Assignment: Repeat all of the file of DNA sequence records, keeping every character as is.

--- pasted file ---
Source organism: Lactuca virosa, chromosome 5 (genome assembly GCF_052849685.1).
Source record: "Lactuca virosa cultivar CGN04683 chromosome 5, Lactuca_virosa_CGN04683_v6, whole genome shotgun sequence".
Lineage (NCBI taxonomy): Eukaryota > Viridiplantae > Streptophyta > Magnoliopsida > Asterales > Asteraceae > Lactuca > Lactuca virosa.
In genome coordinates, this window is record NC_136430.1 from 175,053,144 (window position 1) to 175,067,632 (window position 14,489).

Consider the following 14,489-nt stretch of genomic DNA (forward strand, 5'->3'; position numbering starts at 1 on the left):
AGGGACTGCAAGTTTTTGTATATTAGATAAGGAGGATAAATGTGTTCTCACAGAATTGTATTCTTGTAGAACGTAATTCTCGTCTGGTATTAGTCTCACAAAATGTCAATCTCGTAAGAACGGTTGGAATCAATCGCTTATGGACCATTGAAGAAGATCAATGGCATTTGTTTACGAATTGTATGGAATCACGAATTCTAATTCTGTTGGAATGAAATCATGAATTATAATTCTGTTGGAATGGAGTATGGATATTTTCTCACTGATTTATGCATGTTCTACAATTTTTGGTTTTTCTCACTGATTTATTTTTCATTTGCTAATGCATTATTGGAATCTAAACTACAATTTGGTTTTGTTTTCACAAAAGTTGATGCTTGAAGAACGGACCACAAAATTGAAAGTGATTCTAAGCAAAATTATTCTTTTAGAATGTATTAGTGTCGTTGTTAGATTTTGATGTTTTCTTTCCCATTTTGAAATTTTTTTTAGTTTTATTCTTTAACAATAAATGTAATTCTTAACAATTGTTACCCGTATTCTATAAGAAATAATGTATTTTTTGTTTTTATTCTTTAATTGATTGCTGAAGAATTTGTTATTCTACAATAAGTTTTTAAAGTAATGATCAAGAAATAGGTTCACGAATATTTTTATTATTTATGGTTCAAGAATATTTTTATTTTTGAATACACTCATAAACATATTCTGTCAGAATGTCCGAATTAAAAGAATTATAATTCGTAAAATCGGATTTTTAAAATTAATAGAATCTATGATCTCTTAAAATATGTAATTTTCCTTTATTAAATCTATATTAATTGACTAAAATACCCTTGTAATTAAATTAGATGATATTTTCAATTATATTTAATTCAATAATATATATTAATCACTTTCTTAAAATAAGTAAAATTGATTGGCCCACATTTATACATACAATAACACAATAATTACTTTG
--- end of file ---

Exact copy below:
Source organism: Lactuca virosa, chromosome 5 (genome assembly GCF_052849685.1).
Source record: "Lactuca virosa cultivar CGN04683 chromosome 5, Lactuca_virosa_CGN04683_v6, whole genome shotgun sequence".
Lineage (NCBI taxonomy): Eukaryota > Viridiplantae > Streptophyta > Magnoliopsida > Asterales > Asteraceae > Lactuca > Lactuca virosa.
In genome coordinates, this window is record NC_136430.1 from 175,053,144 (window position 1) to 175,067,632 (window position 14,489).

Consider the following 14,489-nt stretch of genomic DNA (forward strand, 5'->3'; position numbering starts at 1 on the left):
AGGGACTGCAAGTTTTTGTATATTAGATAAGGAGGATAAATGTGTTCTCACAGAATTGTATTCTTGTAGAACGTAATTCTCGTCTGGTATTAGTCTCACAAAATGTCAATCTCGTAAGAACGGTTGGAATCAATCGCTTATGGACCATTGAAGAAGATCAATGGCATTTGTTTACGAATTGTATGGAATCACGAATTCTAATTCTGTTGGAATGAAATCATGAATTATAATTCTGTTGGAATGGAGTATGGATATTTTCTCACTGATTTATGCATGTTCTACAATTTTTGGTTTTTCTCACTGATTTATTTTTCATTTGCTAATGCATTATTGGAATCTAAACTACAATTTGGTTTTGTTTTCACAAAAGTTGATGCTTGAAGAACGGACCACAAAATTGAAAGTGATTCTAAGCAAAATTATTCTTTTAGAATGTATTAGTGTCGTTGTTAGATTTTGATGTTTTCTTTCCCATTTTGAAATTTTTTTTAGTTTTATTCTTTAACAATAAATGTAATTCTTAACAATTGTTACCCGTATTCTATAAGAAATAATGTATTTTTTGTTTTTATTCTTTAATTGATTGCTGAAGAATTTGTTATTCTACAATAAGTTTTTAAAGTAATGATCAAGAAATAGGTTCACGAATATTTTTATTATTTATGGTTCAAGAATATTTTTATTTTTGAATACACTCATAAACATATTCTGTCAGAATGTCCGAATTAAAAGAATTATAATTCGTAAAATCGGATTTTTAAAATTAATAGAATCTATGATCTCTTAAAATATGTAATTTTCCTTTATTAAATCTATATTAATTGACTAAAATACCCTTGTAATTAAATTAGATGATATTTTCAATTATATTTAATTCAATAATATATATTAATCACTTTCTTAAAATAAGTAAAATTGATTGGCCCACATTTATACATACAATAACACAATAATTACTTTG